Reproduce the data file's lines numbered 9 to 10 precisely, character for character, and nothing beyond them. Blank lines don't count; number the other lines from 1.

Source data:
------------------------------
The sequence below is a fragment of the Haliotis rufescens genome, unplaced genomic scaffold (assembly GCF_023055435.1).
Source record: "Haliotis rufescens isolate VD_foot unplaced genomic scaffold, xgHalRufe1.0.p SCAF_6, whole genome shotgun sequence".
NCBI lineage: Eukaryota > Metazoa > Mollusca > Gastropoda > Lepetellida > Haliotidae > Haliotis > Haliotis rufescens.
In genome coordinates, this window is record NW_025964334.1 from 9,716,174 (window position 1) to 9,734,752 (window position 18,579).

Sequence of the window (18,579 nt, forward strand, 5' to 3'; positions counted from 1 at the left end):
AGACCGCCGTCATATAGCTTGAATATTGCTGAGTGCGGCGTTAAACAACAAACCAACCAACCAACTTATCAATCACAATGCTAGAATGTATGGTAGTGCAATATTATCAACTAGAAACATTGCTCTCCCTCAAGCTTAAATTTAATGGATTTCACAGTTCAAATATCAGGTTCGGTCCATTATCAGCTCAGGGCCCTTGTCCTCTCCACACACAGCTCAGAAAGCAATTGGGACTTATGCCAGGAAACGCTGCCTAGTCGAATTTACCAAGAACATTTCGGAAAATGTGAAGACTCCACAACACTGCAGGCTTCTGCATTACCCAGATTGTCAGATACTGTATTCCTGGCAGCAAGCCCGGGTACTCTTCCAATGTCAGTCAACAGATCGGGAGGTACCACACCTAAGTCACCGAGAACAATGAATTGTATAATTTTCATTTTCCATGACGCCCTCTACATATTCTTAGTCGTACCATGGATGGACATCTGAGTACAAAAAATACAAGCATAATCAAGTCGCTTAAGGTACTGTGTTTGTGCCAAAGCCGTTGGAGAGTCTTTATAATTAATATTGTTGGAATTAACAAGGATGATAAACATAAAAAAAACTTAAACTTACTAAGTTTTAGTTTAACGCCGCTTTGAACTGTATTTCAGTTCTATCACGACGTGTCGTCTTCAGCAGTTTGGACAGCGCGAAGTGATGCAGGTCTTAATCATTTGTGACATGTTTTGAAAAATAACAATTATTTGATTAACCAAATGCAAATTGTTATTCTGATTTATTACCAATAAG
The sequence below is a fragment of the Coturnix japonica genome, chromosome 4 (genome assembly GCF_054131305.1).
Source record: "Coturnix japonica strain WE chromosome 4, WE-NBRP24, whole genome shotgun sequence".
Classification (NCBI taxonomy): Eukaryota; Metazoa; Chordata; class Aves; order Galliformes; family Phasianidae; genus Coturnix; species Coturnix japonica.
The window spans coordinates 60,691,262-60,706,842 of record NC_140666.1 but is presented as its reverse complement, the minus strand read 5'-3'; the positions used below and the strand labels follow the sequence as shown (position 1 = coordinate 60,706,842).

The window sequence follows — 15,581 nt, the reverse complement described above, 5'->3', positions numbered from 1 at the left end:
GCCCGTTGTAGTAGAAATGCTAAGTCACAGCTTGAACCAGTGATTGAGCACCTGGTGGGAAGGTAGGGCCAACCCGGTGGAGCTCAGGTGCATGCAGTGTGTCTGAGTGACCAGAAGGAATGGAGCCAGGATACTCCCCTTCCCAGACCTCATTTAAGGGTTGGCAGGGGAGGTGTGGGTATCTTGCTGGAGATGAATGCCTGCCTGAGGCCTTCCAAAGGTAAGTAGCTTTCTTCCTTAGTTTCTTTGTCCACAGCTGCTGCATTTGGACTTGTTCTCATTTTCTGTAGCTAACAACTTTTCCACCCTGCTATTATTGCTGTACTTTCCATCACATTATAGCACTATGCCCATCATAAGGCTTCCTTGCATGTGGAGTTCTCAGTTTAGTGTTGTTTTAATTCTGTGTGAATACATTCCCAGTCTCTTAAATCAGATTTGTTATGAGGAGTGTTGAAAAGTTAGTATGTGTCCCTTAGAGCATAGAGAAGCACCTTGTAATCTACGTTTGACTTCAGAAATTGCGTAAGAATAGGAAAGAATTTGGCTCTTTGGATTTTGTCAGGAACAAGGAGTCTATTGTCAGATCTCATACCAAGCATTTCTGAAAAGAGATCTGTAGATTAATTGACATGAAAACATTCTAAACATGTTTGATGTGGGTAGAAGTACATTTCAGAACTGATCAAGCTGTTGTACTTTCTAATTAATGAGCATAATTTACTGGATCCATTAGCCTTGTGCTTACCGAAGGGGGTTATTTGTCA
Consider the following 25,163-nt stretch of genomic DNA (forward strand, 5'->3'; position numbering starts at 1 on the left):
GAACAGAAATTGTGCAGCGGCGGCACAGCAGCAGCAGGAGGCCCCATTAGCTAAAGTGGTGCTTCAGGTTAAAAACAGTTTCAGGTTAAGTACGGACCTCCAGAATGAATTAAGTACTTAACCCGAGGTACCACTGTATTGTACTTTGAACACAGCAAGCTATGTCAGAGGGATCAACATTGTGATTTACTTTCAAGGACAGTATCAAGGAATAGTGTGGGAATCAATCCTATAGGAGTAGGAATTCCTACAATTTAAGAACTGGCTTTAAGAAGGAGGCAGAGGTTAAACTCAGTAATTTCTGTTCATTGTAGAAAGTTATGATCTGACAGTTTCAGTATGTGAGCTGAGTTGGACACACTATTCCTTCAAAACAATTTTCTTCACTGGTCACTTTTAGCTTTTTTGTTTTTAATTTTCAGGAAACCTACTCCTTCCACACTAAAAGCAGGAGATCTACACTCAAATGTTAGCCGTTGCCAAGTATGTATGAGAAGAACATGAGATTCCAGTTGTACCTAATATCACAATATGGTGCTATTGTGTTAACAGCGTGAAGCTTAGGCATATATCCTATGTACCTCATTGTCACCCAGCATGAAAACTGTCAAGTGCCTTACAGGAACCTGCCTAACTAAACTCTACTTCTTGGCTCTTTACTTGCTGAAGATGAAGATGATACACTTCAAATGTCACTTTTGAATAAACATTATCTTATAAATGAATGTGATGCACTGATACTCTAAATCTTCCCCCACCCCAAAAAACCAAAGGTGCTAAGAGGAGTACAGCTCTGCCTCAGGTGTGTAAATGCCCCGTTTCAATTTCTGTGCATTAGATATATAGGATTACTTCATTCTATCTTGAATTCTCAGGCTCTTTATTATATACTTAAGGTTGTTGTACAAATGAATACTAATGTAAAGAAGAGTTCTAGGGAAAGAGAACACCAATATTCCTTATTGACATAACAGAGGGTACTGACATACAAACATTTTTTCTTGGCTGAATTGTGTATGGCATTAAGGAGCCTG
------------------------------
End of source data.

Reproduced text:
Classification (NCBI taxonomy): Eukaryota; Metazoa; Chordata; class Aves; order Galliformes; family Phasianidae; genus Coturnix; species Coturnix japonica.
The window spans coordinates 60,691,262-60,706,842 of record NC_140666.1 but is presented as its reverse complement, the minus strand read 5'-3'; the positions used below and the strand labels follow the sequence as shown (position 1 = coordinate 60,706,842).